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This is my favorite poem for reasons that are too numerous to mention. Some of these become apparent when the poem is read aloud as one can hear the cadence as well as the manner in which he groups similar sounds. The perspective of this poem, and one that most comments have missed, is that of irony. Housman is not advocating an early death but rather denigrating those who lives are lived only as memories of earlier successes. It is a reminder that all fame is fleeting. His use of irony, then, in the apparent advocacy of the hero's early death, is intended to shock us into a realization of the meaningless of a life defined only but a single exemplary moment.

| Posted on 2009-06-19 | by a guest

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can i get a full analysis please of the whole poem, i have to do it for an exam

| Posted on 2009-04-14 | by a guest

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He makes a point very well, and that makes him a good writer. However, it does not make him a wise person. Dying young even in a blaze of glory is not a good thing if the young person does not know where that young person will spend eternity. It is better to live out the 120 years which the bible says man is appointed even if that person is totally unknown to his/her companions and peers. The only exception would be for people who know where they are going and are not afraid because they know Who holds their hand along life's way. (Jesus Christ) I watched my father die, and it was good for him to have time to repent of his sins. I thank God for letting him go like that: on a sick bed wasting away until after he was ready to go.

| Posted on 2009-04-11 | by a guest

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Well i love this poem so much because i understand what the speaker is saying,its bad to die young but come on its good to die young being remembered, and successfull on what your dreams was. i rather die knowing that i did something in my life at least.dont spent most of your young life not doing anything ,do something that would make you and your love one's happy.because you never know when that time of death will come for you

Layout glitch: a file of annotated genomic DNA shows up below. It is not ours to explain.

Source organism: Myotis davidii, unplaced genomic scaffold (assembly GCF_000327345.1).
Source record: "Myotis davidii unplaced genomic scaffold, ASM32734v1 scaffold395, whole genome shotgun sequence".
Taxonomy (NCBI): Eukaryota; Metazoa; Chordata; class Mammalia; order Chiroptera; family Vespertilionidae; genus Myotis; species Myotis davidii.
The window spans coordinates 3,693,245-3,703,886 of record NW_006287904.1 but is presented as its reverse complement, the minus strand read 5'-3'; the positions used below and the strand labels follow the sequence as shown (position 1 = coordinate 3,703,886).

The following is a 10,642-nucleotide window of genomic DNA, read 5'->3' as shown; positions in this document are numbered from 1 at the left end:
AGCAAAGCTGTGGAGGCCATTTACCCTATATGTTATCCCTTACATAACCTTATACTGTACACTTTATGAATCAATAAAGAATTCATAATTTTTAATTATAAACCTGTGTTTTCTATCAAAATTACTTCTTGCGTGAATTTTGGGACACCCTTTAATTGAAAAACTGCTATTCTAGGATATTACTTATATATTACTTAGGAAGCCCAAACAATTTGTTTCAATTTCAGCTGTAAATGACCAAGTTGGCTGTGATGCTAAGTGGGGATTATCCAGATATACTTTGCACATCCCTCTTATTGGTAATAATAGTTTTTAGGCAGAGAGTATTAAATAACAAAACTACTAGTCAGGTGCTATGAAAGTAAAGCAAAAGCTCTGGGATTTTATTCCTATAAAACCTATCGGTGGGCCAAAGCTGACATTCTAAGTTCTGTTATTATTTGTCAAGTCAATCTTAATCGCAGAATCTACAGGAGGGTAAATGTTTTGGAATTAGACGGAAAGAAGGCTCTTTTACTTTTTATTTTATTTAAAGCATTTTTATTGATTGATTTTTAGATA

| Posted on 2009-04-07 | by a guest

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I definitely think the poem is pretty good. I mean, I am not saying that I am for "young death" but I mean, the author does a good job on explaining why it is a good thing. The poem is about an athlete who dies at a young age after his victory and how it is good that he did due to the fact that everyone will remember him, rather than him living and seeing others beat his records and be forgotten while still alive.

| Posted on 2009-04-01 | by a guest

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Haha, I just want to say to the person who said, "Don't call him a bum, try and write one yourself" ....I wrote a poem and got it published my freshman year and the poem I wrote was in my sixth grade english class! :]

| Posted on 2009-03-31 | by a guest

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its abour a young athelete obviously and he dies when the race is over, but he wins first place, so he made a record and everyone clapped and he won therefore he died knowing triumph and he died being victorious and he will not live to see someone else beat his record.

| Posted on 2009-03-24 | by a guest